If you love chocolate, you should love trees.


Trees play an important role for cocoa farms. They provide shade cover for cocoa fields, allow water to be conserved more efficiently, boost biodiversity and increase household income. This benefits the entire ecosystem, including better soil health.

At Nestlé, we want to make sure that trees are protected, and natural habitats, too. To keep enjoying chocolate, we need to make sure cocoa is sustainable. That’s why we’re helping farmers plant 2.8 million shade trees on their farms in the next four years across Côte d’Ivoire and Ghana, 2 million of which will be forest trees and the remainder fruit trees.


The initiative is part of our Nestlé Cocoa & Forests Action Plan to help end deforestation and restore forests in Côte d’Ivoire and Ghana, where two-thirds of the world’s cocoa is grown. As demand for chocolate increases, smallholder farmers are feeling the pressure to clear more land to plant cocoa trees. A key solution is to increase productivity on the land already in use, by farming better, pruning, and planting shade trees.

Sustainable cocoa is a complex challenge. Solutions need to balance the protection of the environment with the social and economic development of farmers and producing countries. We are working with other members in the cocoa and chocolate industry to support the Cocoa & Forests Initiative (CFI), a public-private partnership with the governments of Côte d’Ivoire and Ghana to create long-term change.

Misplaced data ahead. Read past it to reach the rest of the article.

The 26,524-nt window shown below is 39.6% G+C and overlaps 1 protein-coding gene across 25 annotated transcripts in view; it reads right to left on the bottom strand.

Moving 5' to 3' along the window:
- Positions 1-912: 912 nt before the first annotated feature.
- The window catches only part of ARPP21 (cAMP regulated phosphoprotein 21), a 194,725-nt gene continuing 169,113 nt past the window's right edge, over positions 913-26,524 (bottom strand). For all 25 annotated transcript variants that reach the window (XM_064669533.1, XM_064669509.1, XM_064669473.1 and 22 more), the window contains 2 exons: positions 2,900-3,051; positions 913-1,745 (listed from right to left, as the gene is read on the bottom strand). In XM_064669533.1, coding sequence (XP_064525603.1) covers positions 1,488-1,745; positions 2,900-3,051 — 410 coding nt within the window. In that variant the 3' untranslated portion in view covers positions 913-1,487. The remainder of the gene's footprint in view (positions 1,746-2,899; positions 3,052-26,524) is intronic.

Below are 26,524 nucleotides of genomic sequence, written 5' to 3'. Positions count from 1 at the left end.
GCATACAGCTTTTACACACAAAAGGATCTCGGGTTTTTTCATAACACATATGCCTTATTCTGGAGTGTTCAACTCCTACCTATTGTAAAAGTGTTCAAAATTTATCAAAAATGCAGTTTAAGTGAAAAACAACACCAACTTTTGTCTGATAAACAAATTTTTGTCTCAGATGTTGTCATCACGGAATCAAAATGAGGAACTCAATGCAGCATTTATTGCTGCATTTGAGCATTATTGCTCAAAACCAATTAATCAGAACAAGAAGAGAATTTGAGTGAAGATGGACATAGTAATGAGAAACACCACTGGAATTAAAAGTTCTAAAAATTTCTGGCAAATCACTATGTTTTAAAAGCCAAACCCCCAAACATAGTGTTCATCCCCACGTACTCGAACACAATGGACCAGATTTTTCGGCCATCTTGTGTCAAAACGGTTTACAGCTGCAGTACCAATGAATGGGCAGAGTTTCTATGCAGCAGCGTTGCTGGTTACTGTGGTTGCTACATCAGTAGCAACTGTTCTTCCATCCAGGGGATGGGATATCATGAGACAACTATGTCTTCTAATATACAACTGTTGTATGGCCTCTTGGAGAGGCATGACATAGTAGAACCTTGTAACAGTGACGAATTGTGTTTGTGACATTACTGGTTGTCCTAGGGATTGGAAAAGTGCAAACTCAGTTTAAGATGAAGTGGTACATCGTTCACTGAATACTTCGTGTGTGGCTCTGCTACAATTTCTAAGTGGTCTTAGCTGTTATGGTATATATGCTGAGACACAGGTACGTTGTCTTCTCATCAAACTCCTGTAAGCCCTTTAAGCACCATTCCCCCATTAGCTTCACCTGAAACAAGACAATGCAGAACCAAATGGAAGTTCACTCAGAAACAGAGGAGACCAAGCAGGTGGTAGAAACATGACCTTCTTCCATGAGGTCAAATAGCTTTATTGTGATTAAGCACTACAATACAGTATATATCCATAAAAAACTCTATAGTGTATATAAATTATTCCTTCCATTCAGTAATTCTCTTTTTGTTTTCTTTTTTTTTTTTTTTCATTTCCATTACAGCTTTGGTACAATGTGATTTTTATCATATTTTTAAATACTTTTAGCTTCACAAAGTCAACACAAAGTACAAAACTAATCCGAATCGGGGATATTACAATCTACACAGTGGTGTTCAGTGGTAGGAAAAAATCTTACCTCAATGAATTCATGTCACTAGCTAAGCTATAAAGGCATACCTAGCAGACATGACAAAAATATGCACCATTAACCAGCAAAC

Our activities tackle deforestation from a number of perspectives – environmental, social and economic. In addition to distributing shade trees, activities include mapping farmers to ensure they are not farming in protected forests; educating thousands of farmers on forest law enforcement and the importance of protecting forests; as well as distributing 5,000 improved cook stoves that burn less wood.


We are also engaging with villages where patches of untouched forest (called “sacred forest”) may need greater protection from agricultural expansion and where degraded forest may need restoration. Our pilot programs are looking at ways to preserve these areas by collaborating with these communities along with respective government forest ministries.


There’s more work to be done, but we are on our way to making great chocolate deforestation-free. That’s good news for cocoa growers, consumers and the planet as we drive responsibility in the industry and promote a sustainable cocoa supply chain.

You can read more about our Cocoa & Forests Action Plan here.


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